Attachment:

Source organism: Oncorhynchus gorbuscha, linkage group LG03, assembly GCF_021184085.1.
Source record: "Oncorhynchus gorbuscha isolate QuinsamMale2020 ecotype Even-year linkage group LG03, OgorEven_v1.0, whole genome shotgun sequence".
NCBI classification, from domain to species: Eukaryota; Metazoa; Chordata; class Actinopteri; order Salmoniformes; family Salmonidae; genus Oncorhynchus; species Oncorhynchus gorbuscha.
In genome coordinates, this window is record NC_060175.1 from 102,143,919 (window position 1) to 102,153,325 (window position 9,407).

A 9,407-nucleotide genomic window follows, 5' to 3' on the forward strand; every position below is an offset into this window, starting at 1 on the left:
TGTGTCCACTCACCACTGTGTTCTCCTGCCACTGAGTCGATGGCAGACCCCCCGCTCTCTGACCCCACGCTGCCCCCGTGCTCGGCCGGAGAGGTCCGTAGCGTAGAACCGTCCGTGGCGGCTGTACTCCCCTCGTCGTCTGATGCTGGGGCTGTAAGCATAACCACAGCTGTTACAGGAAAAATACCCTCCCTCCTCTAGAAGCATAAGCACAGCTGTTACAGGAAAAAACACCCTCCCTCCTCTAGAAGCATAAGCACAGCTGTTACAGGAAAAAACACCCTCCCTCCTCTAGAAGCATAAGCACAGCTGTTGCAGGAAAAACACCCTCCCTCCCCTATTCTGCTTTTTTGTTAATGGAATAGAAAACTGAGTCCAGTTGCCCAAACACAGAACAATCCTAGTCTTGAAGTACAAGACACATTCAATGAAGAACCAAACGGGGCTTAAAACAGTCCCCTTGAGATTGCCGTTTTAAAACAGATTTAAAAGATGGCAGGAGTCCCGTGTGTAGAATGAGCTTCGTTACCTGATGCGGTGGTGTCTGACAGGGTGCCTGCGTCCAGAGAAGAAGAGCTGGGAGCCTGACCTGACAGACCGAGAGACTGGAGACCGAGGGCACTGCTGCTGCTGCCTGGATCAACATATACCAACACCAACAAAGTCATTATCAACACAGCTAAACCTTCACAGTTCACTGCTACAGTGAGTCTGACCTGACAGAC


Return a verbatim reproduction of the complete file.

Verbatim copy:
Source organism: Oncorhynchus gorbuscha, linkage group LG03, assembly GCF_021184085.1.
Source record: "Oncorhynchus gorbuscha isolate QuinsamMale2020 ecotype Even-year linkage group LG03, OgorEven_v1.0, whole genome shotgun sequence".
NCBI classification, from domain to species: Eukaryota; Metazoa; Chordata; class Actinopteri; order Salmoniformes; family Salmonidae; genus Oncorhynchus; species Oncorhynchus gorbuscha.
In genome coordinates, this window is record NC_060175.1 from 102,143,919 (window position 1) to 102,153,325 (window position 9,407).

A 9,407-nucleotide genomic window follows, 5' to 3' on the forward strand; every position below is an offset into this window, starting at 1 on the left:
TGTGTCCACTCACCACTGTGTTCTCCTGCCACTGAGTCGATGGCAGACCCCCCGCTCTCTGACCCCACGCTGCCCCCGTGCTCGGCCGGAGAGGTCCGTAGCGTAGAACCGTCCGTGGCGGCTGTACTCCCCTCGTCGTCTGATGCTGGGGCTGTAAGCATAACCACAGCTGTTACAGGAAAAATACCCTCCCTCCTCTAGAAGCATAAGCACAGCTGTTACAGGAAAAAACACCCTCCCTCCTCTAGAAGCATAAGCACAGCTGTTACAGGAAAAAACACCCTCCCTCCTCTAGAAGCATAAGCACAGCTGTTGCAGGAAAAACACCCTCCCTCCCCTATTCTGCTTTTTTGTTAATGGAATAGAAAACTGAGTCCAGTTGCCCAAACACAGAACAATCCTAGTCTTGAAGTACAAGACACATTCAATGAAGAACCAAACGGGGCTTAAAACAGTCCCCTTGAGATTGCCGTTTTAAAACAGATTTAAAAGATGGCAGGAGTCCCGTGTGTAGAATGAGCTTCGTTACCTGATGCGGTGGTGTCTGACAGGGTGCCTGCGTCCAGAGAAGAAGAGCTGGGAGCCTGACCTGACAGACCGAGAGACTGGAGACCGAGGGCACTGCTGCTGCTGCCTGGATCAACATATACCAACACCAACAAAGTCATTATCAACACAGCTAAACCTTCACAGTTCACTGCTACAGTGAGTCTGACCTGACAGAC